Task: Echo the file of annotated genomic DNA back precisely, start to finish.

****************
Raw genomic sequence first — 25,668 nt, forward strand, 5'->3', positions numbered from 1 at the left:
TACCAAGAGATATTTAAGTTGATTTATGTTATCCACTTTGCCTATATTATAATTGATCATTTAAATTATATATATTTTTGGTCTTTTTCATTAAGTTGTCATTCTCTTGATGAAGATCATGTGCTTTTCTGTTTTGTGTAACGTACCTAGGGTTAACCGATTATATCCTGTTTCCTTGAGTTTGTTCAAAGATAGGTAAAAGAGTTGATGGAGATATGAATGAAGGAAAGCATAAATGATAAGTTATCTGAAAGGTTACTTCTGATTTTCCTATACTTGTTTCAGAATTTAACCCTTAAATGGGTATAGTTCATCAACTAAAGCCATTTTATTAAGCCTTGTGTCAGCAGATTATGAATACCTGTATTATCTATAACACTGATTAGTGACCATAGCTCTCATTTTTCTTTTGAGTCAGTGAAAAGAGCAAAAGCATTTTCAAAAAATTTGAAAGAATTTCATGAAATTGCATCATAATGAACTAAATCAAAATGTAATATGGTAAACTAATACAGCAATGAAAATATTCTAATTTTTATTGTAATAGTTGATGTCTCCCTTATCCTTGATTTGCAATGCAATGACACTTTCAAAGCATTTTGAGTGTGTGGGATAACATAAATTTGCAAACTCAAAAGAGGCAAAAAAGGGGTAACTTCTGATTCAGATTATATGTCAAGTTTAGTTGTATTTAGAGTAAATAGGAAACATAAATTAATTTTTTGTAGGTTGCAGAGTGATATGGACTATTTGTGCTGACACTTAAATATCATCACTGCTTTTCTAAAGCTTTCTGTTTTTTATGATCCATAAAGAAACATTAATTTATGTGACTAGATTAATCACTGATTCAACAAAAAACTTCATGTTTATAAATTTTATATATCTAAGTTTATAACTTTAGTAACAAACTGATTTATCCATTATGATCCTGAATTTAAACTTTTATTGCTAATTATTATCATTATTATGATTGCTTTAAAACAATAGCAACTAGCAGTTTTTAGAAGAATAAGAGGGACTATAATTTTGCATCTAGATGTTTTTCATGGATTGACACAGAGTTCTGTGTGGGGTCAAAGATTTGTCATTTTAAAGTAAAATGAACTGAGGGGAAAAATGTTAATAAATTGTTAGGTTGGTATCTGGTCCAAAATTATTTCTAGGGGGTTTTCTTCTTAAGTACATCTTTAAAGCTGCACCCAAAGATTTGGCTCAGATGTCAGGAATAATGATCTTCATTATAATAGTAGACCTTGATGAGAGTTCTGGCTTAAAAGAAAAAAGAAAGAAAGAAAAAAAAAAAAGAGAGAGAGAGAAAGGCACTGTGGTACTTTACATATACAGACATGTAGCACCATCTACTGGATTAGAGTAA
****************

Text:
Raw genomic sequence first — 25,668 nt, forward strand, 5'->3', positions numbered from 1 at the left:
TACCAAGAGATATTTAAGTTGATTTATGTTATCCACTTTGCCTATATTATAATTGATCATTTAAATTATATATATTTTTGGTCTTTTTCATTAAGTTGTCATTCTCTTGATGAAGATCATGTGCTTTTCTGTTTTGTGTAACGTACCTAGGGTTAACCGATTATATCCTGTTTCCTTGAGTTTGTTCAAAGATAGGTAAAAGAGTTGATGGAGATATGAATGAAGGAAAGCATAAATGATAAGTTATCTGAAAGGTTACTTCTGATTTTCCTATACTTGTTTCAGAATTTAACCCTTAAATGGGTATAGTTCATCAACTAAAGCCATTTTATTAAGCCTTGTGTCAGCAGATTATGAATACCTGTATTATCTATAACACTGATTAGTGACCATAGCTCTCATTTTTCTTTTGAGTCAGTGAAAAGAGCAAAAGCATTTTCAAAAAATTTGAAAGAATTTCATGAAATTGCATCATAATGAACTAAATCAAAATGTAATATGGTAAACTAATACAGCAATGAAAATATTCTAATTTTTATTGTAATAGTTGATGTCTCCCTTATCCTTGATTTGCAATGCAATGACACTTTCAAAGCATTTTGAGTGTGTGGGATAACATAAATTTGCAAACTCAAAAGAGGCAAAAAAGGGGTAACTTCTGATTCAGATTATATGTCAAGTTTAGTTGTATTTAGAGTAAATAGGAAACATAAATTAATTTTTTGTAGGTTGCAGAGTGATATGGACTATTTGTGCTGACACTTAAATATCATCACTGCTTTTCTAAAGCTTTCTGTTTTTTATGATCCATAAAGAAACATTAATTTATGTGACTAGATTAATCACTGATTCAACAAAAAACTTCATGTTTATAAATTTTATATATCTAAGTTTATAACTTTAGTAACAAACTGATTTATCCATTATGATCCTGAATTTAAACTTTTATTGCTAATTATTATCATTATTATGATTGCTTTAAAACAATAGCAACTAGCAGTTTTTAGAAGAATAAGAGGGACTATAATTTTGCATCTAGATGTTTTTCATGGATTGACACAGAGTTCTGTGTGGGGTCAAAGATTTGTCATTTTAAAGTAAAATGAACTGAGGGGAAAAATGTTAATAAATTGTTAGGTTGGTATCTGGTCCAAAATTATTTCTAGGGGGTTTTCTTCTTAAGTACATCTTTAAAGCTGCACCCAAAGATTTGGCTCAGATGTCAGGAATAATGATCTTCATTATAATAGTAGACCTTGATGAGAGTTCTGGCTTAAAAGAAAAAAGAAAGAAAGAAAAAAAAAAAAGAGAGAGAGAGAAAGGCACTGTGGTACTTTACATATACAGACATGTAGCACCATCTACTGGATTAGAGTAA